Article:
"On the continuum of no betting at all and legalized betting, it's certainly somewhere on the spectrum, but not yet sports betting," Silver continued.

The political requirements

As in the UK, legislation will be key to legalization in the US. And there's momentum there too.

Chris Christie, the New Jersey governor, has spoken about opening his state up Nevada-style.

He signed legislation into law last year, and although it's been temporarily delayed, he expects to move ahead with sports betting legalization in New Jersey.

Senator John McCain, 2008 Republican nominee for President, wants congressional hearings on the topic.

The 1992 Professional and Amateur Sports Protection Act (PASPA) is the federal legislation that prohibits sports betting. But two US congressmen from New Jersey, Frank LoBiondo and Frank Pallone, have bills in motion to amend the law.

There's momentum in New York, Indiana and South Carolina too, while Minnesota representative Phyllis Kahn told ESPN she's planning to overturn the bill in her state.


And then there's the financial rewards, for a league with expansionist aspirations, and state. New Jersey state senators proposed to the NBA a 0.25 per cent commissioner fee for betting in state, and the NBA reportedly liked the idea. What business wouldn't?

One of the UK's biggest bookmakers, William Hill, made £176.9m operating profit in the first half of 2014. That's just one example, the company has countless competitors - and that means jobs and economic growth.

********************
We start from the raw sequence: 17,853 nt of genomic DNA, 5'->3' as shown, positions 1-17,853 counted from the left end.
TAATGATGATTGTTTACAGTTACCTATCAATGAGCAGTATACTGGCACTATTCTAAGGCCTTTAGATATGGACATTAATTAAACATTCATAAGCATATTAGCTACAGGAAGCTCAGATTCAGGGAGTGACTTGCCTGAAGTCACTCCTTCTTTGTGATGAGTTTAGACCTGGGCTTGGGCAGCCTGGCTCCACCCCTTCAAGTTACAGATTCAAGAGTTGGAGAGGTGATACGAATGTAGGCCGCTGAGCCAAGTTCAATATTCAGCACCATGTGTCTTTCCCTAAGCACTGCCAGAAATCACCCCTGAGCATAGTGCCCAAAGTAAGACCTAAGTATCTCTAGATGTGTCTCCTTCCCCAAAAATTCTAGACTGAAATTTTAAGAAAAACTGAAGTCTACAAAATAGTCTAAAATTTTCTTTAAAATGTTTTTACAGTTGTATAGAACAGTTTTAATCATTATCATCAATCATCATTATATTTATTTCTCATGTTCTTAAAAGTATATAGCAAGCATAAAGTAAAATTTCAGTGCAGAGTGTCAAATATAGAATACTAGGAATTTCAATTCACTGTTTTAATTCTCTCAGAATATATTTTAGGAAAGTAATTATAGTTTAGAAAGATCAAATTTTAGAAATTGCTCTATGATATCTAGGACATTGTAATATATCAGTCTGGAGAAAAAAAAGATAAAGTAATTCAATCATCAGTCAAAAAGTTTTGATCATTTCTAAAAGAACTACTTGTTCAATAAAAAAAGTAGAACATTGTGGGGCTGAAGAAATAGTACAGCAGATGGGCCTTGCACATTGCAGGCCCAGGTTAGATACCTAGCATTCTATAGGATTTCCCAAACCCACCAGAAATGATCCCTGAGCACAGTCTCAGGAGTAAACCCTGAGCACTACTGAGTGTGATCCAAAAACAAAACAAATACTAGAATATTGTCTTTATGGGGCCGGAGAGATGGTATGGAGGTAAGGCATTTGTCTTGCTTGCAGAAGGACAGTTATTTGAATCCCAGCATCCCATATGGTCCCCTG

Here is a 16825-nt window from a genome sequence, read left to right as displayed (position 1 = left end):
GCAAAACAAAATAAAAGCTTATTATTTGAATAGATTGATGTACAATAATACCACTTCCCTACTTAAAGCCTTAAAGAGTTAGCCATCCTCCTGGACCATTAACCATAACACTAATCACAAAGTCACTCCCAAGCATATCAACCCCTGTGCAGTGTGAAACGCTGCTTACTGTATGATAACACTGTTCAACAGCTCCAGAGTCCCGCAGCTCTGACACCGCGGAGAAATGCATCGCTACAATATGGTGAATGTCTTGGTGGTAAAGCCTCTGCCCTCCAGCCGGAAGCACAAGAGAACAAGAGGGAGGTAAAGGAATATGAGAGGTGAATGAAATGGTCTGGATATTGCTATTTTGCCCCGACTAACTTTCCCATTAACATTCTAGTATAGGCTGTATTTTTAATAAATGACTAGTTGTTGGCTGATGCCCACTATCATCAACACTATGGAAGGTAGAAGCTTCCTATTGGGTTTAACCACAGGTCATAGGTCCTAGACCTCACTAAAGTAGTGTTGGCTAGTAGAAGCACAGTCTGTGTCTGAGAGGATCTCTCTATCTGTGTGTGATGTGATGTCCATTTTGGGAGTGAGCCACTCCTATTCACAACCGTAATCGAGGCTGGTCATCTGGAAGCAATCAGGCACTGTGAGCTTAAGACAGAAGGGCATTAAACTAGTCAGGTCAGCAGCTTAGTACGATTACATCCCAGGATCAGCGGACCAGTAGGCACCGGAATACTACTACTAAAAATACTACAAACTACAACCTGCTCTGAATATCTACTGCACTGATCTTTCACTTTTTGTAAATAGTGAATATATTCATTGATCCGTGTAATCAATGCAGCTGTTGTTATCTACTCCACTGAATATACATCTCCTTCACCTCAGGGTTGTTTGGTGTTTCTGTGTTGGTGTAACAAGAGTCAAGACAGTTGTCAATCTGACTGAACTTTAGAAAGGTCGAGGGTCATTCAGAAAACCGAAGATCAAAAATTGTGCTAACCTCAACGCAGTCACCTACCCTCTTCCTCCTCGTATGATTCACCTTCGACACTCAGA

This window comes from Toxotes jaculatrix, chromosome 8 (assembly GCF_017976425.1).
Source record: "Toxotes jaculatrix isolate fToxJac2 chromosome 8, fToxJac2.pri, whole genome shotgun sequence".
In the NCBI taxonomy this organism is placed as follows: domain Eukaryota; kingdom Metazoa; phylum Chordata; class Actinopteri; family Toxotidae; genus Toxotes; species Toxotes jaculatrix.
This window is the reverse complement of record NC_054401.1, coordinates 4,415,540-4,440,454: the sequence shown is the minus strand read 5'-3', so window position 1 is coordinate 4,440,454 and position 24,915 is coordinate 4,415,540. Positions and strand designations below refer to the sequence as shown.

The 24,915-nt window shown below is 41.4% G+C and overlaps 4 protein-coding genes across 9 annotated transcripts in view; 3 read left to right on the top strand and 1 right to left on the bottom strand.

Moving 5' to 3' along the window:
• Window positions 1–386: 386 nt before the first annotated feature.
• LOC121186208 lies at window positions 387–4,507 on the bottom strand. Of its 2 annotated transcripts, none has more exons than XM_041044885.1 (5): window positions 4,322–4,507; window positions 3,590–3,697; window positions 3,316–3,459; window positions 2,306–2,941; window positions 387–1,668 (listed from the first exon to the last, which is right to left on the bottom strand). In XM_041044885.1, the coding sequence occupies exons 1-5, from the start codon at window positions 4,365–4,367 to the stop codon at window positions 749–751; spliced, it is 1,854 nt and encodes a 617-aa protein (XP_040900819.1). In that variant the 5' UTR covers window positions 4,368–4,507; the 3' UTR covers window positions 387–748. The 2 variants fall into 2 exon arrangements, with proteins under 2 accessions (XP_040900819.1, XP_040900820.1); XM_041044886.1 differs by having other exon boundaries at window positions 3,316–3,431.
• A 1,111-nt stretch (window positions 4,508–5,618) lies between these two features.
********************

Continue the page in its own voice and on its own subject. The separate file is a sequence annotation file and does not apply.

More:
A Deloitte report in 2011 described the British Betting Industry as a 'key contributor' to the UK economy, supporting 38,800 jobs and generating £2.3bn to GDP.

In Germany, the Ministry of Finance revealed betting turnover increased by 18 per cent to €4.5bn in 2014, resulting in record tax revenue for Angela Merkel's government.

The US is a significantly larger market than either Britain or Germany so the financial rewards are potentially massive. For this reason alone, Silver is right to explore the options.

Legalised betting is a gigantic untapped market in a country whose political atmosphere, like most Western governments, is gripped by job creation fever and stimulating a growing economy.

Opposition remains

There is still opposition. US District Judge Michael Shipp, who has delayed Christie's New Jersey legislation, said: “More legal gambling leads to more total gambling, which in turns leads to an increased incentive to fix plaintiffs’ matches.”

But if cricket is anything to go by, the opposite may be true. The Indian Premier League has been dogged by improper allegations, in a country where sports betting is illegal but ubiquitous.

Games can attract up to £100m in wagers, but there's a movement in India too, to fight corruption through legalization. High profile cricket players and ex-pros like Adam Gilchrist, Rahul Dravid and Geoffrey Boycott are on board. A Delhi court called for legalization in 2010.

Path to legalization

Spreading sports betting from one state to 52 would not irreparably damage the United States moral compass, it would not lead to more Donaghy's.

Losing £5 on the final play of the Super Bowl was tough to take, but I'll do the same again next year. Maybe my US equivalent will be able to as well.

NBA Finals